With advances in analyzing human DNA, some well-studied populations have benefited from insights about how their health is affected by their genetics. Others, however, have been left behind. Among them are people of Polynesian descent from Hawaii.
Although population studies of Native Hawaiians have shown a substantial increase in risk for obesity, type 2 diabetes, heart disease and certain cancers compared to their neighbors of European and Asian descent, there has been little to no insight into how genetics contribute on top of environmental factors to influence these disparities.
In an attempt to begin rectifying that gap, a USC-led research team has conducted the first study to systematically investigate the genomes of Native Hawaiians and test the components for health risks associated with genetic ancestry. The findings, which appeared in the journal PLoS Genetics, show that, for example, Polynesian ancestry in Native Hawaiians is linked to increased risk of diabetes, heart failure and higher body-mass index, a measure of body fat.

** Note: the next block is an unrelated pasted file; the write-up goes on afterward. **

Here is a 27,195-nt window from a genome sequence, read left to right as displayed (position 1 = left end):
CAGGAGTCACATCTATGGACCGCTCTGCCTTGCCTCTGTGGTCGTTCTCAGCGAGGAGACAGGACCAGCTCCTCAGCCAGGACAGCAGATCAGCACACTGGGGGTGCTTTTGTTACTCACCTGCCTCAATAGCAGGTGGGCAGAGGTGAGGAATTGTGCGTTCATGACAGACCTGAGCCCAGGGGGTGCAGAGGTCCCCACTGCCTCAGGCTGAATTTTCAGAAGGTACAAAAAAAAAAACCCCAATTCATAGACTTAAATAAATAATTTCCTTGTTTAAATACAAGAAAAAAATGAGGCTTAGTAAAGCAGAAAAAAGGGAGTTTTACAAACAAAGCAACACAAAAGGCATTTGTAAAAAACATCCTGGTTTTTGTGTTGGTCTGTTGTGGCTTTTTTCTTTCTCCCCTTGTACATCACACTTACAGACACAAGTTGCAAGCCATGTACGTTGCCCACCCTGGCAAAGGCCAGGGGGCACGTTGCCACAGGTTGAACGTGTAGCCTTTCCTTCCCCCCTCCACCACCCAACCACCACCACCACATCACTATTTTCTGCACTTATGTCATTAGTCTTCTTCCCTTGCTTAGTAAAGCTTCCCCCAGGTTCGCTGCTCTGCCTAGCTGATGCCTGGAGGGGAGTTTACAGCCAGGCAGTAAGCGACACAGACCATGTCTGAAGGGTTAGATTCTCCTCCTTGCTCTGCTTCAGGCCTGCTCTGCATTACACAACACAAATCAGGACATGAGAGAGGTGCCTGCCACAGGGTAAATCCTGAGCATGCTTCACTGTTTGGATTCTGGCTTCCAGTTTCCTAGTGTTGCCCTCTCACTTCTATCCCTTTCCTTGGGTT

“Native Hawaiians really have been understudied from a genetic perspective,” said corresponding author Charleston Chiang, PhD, an assistant professor of preventive medicine at the Keck School of Medicine of USC and of quantitative and computational biology at USC Dornsife College. “Health disparities are a major research emphasis at USC in general, and my team focuses on looking at the genetic component of health risk within geographically diverse populations.”
Characterizing Hawaiian Polynesian genetics to understand health risk
Chiang and his colleagues correlated health data (from questionnaire, laboratory measurements, and hospital Medicare claims) and the genetics of 3,940 people who identify as Native Hawaiian from the Multiethnic Cohort Study, a joint project of USC and the University of Hawai‘i. The research team found that for each 10% increase in estimated Polynesian ancestry, there is on average an 11% increase in risk of heart failure, an 8.6% increase in risk of type 2 diabetes and a 0.35 unit increase in body-mass index.
Further studies may be able to identify genetic variants and underlying biological factors specific to Polynesian populations, knowledge that could help reduce these health risks. Chiang also hopes to test a hypothesis outlining a combination of nature and nurture.
“For example, it’s possible that Native Hawaiians had adapted to a traditional diet, and the introduction of the Western diet has led to all kinds of health problems,” he said. “That’s actually an interaction between their genetics and their environment.”